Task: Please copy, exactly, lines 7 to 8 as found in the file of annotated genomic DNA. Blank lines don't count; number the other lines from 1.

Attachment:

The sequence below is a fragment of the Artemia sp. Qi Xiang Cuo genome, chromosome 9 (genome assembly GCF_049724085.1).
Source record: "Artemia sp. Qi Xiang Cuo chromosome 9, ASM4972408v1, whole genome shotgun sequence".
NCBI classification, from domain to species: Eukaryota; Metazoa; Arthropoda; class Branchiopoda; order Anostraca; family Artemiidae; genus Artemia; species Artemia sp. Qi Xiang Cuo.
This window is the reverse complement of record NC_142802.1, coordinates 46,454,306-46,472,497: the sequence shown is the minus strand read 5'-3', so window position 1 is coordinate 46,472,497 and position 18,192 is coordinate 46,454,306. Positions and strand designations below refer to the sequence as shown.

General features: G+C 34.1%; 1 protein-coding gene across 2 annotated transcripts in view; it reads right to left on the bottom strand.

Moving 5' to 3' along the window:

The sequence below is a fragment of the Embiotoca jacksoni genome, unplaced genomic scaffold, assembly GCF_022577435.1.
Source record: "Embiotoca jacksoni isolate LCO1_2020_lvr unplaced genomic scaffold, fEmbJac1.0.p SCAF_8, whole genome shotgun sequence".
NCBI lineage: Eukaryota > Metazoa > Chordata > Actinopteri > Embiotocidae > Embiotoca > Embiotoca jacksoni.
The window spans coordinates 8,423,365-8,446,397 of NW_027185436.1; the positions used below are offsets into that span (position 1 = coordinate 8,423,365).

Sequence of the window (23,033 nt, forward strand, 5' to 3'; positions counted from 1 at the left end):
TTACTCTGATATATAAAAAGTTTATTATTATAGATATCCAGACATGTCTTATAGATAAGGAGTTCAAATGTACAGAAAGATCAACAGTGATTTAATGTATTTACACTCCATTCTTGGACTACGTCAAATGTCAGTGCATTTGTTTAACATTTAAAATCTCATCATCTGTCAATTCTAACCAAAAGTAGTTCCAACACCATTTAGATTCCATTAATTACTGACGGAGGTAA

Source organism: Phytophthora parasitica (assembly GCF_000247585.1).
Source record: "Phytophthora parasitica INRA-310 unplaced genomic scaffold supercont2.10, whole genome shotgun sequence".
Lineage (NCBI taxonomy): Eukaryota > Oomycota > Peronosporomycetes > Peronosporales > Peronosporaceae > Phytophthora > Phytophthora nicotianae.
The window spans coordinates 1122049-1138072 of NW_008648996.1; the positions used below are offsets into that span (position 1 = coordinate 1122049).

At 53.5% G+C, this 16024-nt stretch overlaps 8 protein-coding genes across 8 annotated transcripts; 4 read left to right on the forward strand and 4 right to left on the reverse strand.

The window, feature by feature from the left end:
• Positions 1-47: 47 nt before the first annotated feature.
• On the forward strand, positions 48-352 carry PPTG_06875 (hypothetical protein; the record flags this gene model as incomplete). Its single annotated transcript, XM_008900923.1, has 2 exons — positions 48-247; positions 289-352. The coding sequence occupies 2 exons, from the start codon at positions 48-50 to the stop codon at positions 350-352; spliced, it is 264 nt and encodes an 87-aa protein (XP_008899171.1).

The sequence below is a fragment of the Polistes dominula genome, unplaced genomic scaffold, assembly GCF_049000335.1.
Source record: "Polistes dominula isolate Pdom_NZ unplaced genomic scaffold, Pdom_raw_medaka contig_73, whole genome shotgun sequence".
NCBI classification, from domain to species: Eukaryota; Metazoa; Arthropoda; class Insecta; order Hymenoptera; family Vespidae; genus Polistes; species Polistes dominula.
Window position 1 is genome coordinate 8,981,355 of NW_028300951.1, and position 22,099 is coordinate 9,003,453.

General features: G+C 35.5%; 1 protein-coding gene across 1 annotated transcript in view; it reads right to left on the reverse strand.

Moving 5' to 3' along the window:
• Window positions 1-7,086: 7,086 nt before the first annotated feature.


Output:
The sequence below is a fragment of the Embiotoca jacksoni genome, unplaced genomic scaffold, assembly GCF_022577435.1.
Source record: "Embiotoca jacksoni isolate LCO1_2020_lvr unplaced genomic scaffold, fEmbJac1.0.p SCAF_8, whole genome shotgun sequence".